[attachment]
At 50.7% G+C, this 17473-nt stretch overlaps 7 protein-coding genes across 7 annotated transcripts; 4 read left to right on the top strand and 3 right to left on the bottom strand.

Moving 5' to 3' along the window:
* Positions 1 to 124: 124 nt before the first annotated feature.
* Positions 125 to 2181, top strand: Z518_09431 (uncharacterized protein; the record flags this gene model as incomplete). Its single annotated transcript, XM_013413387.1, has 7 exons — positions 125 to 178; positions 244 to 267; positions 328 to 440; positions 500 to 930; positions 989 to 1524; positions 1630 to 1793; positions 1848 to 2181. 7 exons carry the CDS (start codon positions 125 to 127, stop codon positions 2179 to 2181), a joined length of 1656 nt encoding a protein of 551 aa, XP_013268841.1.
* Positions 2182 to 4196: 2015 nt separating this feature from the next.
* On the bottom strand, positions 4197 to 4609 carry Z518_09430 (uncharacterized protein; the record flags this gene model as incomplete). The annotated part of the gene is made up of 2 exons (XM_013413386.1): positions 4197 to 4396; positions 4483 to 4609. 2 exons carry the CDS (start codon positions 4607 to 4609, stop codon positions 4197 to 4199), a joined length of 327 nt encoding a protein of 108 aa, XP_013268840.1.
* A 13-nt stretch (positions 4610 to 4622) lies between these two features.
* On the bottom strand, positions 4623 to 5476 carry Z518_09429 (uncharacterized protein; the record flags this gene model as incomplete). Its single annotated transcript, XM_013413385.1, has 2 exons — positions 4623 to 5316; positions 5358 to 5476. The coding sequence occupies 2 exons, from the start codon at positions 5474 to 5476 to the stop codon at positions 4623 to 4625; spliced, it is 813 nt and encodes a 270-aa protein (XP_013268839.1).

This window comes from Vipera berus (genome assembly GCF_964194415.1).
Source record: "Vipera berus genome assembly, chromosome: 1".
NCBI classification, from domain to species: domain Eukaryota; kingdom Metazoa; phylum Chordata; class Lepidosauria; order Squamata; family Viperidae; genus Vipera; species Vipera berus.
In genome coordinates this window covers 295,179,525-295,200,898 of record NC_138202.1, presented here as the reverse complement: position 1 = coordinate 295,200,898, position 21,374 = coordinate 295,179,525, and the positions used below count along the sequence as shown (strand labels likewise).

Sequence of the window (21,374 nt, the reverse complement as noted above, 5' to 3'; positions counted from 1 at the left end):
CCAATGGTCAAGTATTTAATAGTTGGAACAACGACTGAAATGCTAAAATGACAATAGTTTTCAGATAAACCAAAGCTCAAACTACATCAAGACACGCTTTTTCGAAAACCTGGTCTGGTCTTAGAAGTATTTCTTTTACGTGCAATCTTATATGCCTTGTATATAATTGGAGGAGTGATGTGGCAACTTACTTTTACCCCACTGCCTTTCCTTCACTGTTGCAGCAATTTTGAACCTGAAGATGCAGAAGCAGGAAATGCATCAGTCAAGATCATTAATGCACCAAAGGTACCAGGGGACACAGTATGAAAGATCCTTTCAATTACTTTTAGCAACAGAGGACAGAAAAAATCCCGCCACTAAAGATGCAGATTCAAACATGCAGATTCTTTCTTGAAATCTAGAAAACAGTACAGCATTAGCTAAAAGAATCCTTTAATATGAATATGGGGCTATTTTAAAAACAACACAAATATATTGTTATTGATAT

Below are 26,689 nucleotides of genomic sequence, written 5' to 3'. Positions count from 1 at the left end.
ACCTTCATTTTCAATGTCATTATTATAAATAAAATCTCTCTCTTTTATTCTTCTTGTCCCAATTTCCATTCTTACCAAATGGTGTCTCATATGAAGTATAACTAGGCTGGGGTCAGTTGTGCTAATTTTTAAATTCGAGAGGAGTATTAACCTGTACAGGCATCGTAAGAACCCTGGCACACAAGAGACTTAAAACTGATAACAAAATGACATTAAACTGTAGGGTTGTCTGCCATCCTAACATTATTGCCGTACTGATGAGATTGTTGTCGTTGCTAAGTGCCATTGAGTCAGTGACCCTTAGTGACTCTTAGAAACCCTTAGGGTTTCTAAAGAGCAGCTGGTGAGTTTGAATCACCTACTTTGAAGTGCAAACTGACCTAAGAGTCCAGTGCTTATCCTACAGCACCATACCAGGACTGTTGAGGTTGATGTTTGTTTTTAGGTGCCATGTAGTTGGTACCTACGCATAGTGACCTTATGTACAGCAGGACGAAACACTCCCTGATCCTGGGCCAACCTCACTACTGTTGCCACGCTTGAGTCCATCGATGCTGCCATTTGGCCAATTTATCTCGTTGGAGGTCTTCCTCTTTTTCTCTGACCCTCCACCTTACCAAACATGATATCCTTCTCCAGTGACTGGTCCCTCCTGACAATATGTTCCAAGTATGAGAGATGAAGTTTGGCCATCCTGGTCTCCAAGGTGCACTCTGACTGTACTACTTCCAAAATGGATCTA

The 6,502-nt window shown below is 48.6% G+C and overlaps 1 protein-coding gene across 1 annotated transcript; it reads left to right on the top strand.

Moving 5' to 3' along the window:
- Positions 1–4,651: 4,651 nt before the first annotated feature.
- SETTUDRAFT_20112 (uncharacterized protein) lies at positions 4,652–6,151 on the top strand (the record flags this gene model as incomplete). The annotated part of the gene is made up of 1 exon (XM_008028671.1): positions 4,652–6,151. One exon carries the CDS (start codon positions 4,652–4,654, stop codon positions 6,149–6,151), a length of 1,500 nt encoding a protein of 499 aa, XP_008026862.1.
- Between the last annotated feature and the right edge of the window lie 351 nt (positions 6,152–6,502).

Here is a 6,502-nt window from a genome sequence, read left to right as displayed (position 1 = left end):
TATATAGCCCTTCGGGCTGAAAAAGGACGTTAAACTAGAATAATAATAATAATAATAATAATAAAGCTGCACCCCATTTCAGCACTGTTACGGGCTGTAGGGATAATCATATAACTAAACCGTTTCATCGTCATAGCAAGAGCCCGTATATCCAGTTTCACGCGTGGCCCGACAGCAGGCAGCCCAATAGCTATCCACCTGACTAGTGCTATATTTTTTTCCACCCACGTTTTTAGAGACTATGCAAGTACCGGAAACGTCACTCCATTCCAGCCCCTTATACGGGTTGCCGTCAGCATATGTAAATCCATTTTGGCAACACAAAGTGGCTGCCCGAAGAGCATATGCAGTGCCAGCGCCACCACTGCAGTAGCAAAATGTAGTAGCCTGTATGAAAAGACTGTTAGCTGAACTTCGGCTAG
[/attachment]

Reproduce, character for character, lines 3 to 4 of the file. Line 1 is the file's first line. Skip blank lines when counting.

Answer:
* Positions 1 to 124: 124 nt before the first annotated feature.
* Positions 125 to 2181, top strand: Z518_09431 (uncharacterized protein; the record flags this gene model as incomplete). Its single annotated transcript, XM_013413387.1, has 7 exons — positions 125 to 178; positions 244 to 267; positions 328 to 440; positions 500 to 930; positions 989 to 1524; positions 1630 to 1793; positions 1848 to 2181. 7 exons carry the CDS (start codon positions 125 to 127, stop codon positions 2179 to 2181), a joined length of 1656 nt encoding a protein of 551 aa, XP_013268841.1.